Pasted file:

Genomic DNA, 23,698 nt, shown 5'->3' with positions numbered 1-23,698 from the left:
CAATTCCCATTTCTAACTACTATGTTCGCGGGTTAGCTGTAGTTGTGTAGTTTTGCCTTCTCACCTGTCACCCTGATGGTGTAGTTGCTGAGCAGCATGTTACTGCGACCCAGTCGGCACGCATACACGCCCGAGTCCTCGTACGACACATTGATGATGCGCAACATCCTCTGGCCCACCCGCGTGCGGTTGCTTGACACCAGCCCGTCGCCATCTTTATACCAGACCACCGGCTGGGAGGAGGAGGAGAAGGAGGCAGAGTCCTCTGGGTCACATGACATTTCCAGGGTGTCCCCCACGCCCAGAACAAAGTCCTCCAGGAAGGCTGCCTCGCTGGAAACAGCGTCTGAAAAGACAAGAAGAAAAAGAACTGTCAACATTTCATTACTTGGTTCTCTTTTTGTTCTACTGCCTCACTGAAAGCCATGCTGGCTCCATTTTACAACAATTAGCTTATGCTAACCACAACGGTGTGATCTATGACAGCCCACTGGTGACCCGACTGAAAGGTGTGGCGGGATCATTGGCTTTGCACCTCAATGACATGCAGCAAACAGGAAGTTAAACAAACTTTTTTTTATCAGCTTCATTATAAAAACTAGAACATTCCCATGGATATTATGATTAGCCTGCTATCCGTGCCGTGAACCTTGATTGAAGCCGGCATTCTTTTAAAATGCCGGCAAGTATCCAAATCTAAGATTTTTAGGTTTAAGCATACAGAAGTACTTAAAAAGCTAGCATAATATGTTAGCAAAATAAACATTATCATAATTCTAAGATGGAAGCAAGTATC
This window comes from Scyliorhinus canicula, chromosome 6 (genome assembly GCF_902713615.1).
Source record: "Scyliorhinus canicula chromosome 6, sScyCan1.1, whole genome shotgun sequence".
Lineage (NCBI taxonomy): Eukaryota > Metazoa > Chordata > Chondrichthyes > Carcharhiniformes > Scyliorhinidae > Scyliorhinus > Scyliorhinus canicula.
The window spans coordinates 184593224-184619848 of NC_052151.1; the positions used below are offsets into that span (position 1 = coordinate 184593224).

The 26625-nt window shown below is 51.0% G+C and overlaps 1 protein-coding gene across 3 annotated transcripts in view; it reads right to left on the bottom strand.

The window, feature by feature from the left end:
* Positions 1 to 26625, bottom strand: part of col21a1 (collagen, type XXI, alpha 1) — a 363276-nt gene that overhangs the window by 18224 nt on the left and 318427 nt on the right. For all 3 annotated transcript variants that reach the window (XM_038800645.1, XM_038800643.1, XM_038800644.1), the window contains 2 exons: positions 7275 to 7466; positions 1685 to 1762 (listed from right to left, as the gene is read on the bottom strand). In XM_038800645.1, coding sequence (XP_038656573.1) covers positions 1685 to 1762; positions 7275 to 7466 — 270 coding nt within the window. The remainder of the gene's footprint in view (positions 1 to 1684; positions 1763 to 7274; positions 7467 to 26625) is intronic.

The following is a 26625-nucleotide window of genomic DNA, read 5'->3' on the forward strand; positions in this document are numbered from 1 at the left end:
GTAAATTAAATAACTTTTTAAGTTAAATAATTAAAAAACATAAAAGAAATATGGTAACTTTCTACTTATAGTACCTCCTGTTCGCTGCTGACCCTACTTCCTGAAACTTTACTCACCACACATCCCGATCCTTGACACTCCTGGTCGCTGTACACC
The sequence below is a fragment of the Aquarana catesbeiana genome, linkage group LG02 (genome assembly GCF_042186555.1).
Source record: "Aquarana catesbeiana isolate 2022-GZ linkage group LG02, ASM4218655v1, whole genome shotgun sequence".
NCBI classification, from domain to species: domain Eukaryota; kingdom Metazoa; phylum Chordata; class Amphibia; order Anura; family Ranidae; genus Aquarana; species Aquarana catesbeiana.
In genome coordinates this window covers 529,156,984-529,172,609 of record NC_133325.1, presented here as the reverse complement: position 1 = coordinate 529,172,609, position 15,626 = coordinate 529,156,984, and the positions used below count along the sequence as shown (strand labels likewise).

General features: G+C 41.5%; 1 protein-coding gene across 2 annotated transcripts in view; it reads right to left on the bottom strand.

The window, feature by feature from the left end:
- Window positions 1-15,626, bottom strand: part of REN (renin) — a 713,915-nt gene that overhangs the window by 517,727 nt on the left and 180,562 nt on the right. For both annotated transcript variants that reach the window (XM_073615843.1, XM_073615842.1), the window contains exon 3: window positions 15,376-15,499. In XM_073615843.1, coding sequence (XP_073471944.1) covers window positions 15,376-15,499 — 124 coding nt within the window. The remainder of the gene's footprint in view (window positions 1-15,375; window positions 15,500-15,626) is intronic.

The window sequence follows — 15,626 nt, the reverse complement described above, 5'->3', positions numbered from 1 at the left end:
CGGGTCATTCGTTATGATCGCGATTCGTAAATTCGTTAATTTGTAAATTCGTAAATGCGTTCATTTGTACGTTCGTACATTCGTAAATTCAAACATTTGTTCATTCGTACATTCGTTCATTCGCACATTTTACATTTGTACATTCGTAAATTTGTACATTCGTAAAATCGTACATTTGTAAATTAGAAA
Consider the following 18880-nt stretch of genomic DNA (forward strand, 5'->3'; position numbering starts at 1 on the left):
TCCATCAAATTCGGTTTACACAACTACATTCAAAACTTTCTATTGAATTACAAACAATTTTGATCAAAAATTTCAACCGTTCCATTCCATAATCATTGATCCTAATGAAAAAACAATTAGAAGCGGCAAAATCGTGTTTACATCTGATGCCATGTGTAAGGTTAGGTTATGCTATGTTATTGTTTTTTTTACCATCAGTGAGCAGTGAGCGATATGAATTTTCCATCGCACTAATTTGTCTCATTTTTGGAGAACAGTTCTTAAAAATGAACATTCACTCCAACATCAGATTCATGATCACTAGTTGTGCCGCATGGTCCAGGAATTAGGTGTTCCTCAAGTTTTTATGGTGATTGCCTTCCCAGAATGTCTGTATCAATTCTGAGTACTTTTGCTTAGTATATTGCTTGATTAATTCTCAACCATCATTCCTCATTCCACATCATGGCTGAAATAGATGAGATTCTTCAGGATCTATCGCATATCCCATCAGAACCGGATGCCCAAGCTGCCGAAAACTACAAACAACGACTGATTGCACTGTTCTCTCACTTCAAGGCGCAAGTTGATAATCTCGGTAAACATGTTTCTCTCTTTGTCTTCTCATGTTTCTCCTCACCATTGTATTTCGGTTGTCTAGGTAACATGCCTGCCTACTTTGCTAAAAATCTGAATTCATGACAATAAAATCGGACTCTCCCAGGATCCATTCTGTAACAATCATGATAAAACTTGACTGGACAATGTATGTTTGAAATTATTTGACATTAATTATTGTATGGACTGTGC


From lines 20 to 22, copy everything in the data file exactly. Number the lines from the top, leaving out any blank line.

CGGGTCATTCGTTATGATCGCGATTCGTAAATTCGTTAATTTGTAAATTCGTAAATGCGTTCATTTGTACGTTCGTACATTCGTAAATTCAAACATTTGTTCATTCGTACATTCGTTCATTCGCACATTTTACATTTGTACATTCGTAAATTTGTACATTCGTAAAATCGTACATTTGTAAATTAGAAA
Consider the following 18880-nt stretch of genomic DNA (forward strand, 5'->3'; position numbering starts at 1 on the left):
TCCATCAAATTCGGTTTACACAACTACATTCAAAACTTTCTATTGAATTACAAACAATTTTGATCAAAAATTTCAACCGTTCCATTCCATAATCATTGATCCTAATGAAAAAACAATTAGAAGCGGCAAAATCGTGTTTACATCTGATGCCATGTGTAAGGTTAGGTTATGCTATGTTATTGTTTTTTTTACCATCAGTGAGCAGTGAGCGATATGAATTTTCCATCGCACTAATTTGTCTCATTTTTGGAGAACAGTTCTTAAAAATGAACATTCACTCCAACATCAGATTCATGATCACTAGTTGTGCCGCATGGTCCAGGAATTAGGTGTTCCTCAAGTTTTTATGGTGATTGCCTTCCCAGAATGTCTGTATCAATTCTGAGTACTTTTGCTTAGTATATTGCTTGATTAATTCTCAACCATCATTCCTCATTCCACATCATGGCTGAAATAGATGAGATTCTTCAGGATCTATCGCATATCCCATCAGAACCGGATGCCCAAGCTGCCGAAAACTACAAACAACGACTGATTGCACTGTTCTCTCACTTCAAGGCGCAAGTTGATAATCTCGGTAAACATGTTTCTCTCTTTGTCTTCTCATGTTTCTCCTCACCATTGTATTTCGGTTGTCTAGGTAACATGCCTGCCTACTTTGCTAAAAATCTGAATTCATGACAATAAAATCGGACTCTCCCAGGATCCATTCTGTAACAATCATGATAAAACTTGACTGGACAATGTATGTTTGAAATTATTTGACATTAATTATTGTATGGACTGTGC